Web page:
Last September, the Japanese minister of education wrote to Japan’s national universities instructing them to actively abolish humanities programs or transform them into initiatives that “better meet society’s needs.” This directive is part of a broader, global trend in higher education that has lead to serious funding reductions in humanistic disciplines. In the name of austerity, the UK government followed the recommendation of the 2010 Browne Review by cutting all direct funding of arts and humanities teaching in 2012 . Canada’s Social Science and Humanities Research Council budget suffered a 10.5% reduction between 2007 and 2015. And in the United States, federal funding for the humanities fell from $855 million in 2008 to $594 million in 2014.

Although these cuts are often made in order to promote the so-called “revenue-generating” subjects of science, technology, engineering, and math, scant bureaucratic attention has been paid to the way budget reductions in the humanities impact our distinctly human way of life. And since humans are self-interpreting animals, cuts to the humanities undercut our humanity.

To say that humans are self-interpreting animals means that our identity is not fixed, but open to change and determined by the choices we make over the course of our lives. Our ability to determine our identity distinguishes us from particulate matter, organic materials, and all the other animals that populate the natural world. Whereas the identity of water is timelessly set as H2O, human identity is related to a specific, contingent historical context as well as our manifold abilities. The education we receive, the careers we pursue, or the relationships we cultivate depend upon the time, place, and circumstances of our birth. These circumstances undoubtedly shape who we are, but they are contingent insofar as we are born with the capacity to study a host of subjects, pursue a variety of careers, or cultivate all kinds of relationships. The contingency of our upbringing combined with our ability to lead alternate lives allows us to question the identity we inherit, and casting doubt on the life we lead is part of what it means to be self-interpreting.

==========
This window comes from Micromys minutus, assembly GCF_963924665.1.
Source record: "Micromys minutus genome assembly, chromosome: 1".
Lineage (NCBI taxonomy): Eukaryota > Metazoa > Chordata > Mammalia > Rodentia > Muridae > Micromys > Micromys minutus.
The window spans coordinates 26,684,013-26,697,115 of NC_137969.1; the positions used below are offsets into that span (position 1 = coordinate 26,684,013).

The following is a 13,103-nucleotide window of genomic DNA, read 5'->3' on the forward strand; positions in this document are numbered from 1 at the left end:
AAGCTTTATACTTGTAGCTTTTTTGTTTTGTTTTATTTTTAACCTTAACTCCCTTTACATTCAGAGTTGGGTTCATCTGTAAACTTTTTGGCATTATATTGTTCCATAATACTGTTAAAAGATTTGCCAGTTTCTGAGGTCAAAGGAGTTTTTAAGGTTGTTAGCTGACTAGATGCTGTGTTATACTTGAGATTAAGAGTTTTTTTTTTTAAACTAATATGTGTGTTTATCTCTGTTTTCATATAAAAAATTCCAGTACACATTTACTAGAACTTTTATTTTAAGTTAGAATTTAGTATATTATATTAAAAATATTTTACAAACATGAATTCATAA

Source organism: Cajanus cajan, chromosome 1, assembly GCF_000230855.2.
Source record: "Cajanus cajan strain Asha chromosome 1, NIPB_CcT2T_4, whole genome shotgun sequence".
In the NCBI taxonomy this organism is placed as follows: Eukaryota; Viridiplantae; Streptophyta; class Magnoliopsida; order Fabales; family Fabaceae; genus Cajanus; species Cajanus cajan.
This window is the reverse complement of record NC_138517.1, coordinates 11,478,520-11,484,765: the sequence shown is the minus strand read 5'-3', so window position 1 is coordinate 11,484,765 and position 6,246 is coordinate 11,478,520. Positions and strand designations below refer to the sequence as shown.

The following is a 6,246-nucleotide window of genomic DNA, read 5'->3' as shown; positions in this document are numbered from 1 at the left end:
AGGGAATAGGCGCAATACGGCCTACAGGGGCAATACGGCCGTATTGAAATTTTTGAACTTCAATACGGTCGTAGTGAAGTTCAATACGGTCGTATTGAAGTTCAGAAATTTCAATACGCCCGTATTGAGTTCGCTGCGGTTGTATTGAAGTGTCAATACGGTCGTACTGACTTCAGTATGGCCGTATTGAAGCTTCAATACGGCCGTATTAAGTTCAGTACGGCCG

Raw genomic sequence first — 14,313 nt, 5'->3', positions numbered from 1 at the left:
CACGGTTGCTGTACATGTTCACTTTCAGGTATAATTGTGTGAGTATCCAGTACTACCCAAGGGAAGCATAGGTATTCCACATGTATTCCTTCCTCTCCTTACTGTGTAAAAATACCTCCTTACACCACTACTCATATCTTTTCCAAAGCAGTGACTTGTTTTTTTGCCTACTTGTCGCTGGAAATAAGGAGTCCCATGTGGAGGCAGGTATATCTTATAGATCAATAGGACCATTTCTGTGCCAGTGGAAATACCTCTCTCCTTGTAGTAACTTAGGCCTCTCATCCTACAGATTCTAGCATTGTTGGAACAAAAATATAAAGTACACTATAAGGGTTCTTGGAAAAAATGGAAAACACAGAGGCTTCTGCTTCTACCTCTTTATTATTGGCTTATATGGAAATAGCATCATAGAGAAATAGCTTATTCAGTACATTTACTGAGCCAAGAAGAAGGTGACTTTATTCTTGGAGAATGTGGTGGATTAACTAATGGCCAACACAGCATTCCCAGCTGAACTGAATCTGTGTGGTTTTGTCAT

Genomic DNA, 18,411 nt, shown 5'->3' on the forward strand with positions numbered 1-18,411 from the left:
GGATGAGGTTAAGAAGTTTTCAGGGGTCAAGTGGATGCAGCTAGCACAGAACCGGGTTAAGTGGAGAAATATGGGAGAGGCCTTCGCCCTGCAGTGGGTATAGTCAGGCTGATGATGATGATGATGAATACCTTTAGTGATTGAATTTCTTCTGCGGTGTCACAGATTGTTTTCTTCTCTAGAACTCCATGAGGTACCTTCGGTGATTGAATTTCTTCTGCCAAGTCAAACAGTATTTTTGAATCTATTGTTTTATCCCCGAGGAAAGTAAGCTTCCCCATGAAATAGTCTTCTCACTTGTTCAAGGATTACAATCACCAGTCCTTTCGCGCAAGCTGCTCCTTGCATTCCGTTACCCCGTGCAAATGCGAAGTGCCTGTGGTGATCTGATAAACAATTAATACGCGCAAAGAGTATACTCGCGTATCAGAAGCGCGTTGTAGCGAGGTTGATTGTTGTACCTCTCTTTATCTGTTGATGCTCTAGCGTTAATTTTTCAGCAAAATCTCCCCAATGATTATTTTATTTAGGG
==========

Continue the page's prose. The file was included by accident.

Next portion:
Once we have recognized the contingency of our upbringing and questioned our current identity, self-interpretation involves projecting an identity-defining choice into an indeterminate future. We can, for example, take a hard look at our life and then decide to continue studying philosophy, but we can equally break with our past by choosing to become a banker or a lawyer or some other such thing. The fact that we can make this choice indicates the uncertainty of our future and presupposes that a portion of our life still lies ahead of us. And again, it is the contingency of our past, the multiple abilities we possess, and the indeterminacy of our incomplete existence that enables us to generate an interpretation of ourselves through the choices we make over time.